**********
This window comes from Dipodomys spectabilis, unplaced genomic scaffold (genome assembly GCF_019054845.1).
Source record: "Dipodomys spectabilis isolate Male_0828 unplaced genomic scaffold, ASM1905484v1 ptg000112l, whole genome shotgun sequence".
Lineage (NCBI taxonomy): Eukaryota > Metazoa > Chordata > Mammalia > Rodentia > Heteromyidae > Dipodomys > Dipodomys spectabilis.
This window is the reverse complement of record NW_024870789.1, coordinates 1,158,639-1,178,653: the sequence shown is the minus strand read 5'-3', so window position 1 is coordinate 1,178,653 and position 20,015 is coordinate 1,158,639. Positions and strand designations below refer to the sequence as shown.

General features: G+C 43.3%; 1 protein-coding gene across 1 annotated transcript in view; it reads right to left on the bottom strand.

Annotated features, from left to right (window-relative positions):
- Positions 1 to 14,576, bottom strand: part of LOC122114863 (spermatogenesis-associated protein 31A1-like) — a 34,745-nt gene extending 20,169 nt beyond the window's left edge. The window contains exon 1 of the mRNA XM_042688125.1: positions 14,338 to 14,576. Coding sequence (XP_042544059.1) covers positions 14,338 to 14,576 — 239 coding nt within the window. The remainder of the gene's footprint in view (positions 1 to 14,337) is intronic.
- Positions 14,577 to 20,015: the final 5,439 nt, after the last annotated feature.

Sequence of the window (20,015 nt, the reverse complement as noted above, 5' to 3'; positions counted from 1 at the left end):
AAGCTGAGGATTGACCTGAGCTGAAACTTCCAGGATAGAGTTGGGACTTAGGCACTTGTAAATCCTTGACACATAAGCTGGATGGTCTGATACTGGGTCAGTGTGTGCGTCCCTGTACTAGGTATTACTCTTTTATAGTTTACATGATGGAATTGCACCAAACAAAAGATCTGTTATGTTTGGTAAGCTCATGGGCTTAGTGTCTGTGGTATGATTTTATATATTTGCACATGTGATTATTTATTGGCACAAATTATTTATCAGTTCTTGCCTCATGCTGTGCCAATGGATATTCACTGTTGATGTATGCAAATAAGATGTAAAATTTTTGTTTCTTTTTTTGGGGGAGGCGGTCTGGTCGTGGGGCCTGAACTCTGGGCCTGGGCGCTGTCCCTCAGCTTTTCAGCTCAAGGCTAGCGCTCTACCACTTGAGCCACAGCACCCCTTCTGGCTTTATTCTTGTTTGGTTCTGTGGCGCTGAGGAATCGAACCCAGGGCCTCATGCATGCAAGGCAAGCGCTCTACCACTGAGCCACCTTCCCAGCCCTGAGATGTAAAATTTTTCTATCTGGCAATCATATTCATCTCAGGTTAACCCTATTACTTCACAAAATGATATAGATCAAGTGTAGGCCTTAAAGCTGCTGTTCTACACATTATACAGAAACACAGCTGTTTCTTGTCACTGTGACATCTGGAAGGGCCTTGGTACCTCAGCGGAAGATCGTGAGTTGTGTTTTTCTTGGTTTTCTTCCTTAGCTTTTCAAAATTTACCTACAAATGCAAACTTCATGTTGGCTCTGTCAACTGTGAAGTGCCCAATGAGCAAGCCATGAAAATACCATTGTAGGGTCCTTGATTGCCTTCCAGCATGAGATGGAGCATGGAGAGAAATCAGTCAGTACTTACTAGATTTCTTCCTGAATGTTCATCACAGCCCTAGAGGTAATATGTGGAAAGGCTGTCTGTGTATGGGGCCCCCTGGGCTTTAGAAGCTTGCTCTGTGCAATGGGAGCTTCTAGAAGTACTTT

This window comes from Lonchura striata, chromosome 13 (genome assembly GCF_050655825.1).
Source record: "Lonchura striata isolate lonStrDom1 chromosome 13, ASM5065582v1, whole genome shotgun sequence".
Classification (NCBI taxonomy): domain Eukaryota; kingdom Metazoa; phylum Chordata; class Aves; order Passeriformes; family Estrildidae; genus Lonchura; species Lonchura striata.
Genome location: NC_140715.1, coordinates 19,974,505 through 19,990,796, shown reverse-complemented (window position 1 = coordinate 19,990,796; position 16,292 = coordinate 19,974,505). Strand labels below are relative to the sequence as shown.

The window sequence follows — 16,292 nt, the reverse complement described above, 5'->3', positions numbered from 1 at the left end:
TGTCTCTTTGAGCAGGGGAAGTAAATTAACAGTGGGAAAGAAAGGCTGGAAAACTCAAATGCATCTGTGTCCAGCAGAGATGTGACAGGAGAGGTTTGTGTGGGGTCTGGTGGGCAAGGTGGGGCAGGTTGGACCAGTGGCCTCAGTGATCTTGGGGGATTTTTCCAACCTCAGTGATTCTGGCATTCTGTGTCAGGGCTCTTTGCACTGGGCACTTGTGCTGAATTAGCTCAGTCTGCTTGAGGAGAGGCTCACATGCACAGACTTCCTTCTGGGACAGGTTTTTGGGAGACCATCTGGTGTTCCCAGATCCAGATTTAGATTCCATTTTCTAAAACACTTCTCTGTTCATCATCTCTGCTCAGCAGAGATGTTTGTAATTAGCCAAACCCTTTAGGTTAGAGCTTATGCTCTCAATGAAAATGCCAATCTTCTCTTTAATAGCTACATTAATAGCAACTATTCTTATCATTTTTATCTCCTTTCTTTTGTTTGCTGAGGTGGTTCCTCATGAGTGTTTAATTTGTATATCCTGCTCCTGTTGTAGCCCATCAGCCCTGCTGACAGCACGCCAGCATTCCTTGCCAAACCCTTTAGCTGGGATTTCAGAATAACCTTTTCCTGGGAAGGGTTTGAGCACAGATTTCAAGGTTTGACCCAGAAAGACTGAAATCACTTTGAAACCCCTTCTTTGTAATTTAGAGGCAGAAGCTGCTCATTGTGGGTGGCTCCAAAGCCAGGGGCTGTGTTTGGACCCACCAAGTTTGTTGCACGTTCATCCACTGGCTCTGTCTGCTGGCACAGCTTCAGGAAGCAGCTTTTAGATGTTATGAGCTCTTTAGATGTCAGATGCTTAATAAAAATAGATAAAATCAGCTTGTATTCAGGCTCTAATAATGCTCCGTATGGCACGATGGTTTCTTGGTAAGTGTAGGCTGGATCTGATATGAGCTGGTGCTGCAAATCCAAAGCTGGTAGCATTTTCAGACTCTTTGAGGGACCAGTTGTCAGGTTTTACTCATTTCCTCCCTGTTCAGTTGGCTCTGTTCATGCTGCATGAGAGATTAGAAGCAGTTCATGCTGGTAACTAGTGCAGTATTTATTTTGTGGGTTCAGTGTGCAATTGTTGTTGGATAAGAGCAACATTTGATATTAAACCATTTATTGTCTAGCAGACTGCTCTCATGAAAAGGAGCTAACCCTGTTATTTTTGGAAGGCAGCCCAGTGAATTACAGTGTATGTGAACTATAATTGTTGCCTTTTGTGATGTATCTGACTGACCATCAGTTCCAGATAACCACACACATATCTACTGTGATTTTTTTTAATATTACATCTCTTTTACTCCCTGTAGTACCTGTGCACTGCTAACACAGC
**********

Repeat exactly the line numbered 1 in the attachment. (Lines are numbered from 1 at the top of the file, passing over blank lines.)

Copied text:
This window comes from Dipodomys spectabilis, unplaced genomic scaffold (genome assembly GCF_019054845.1).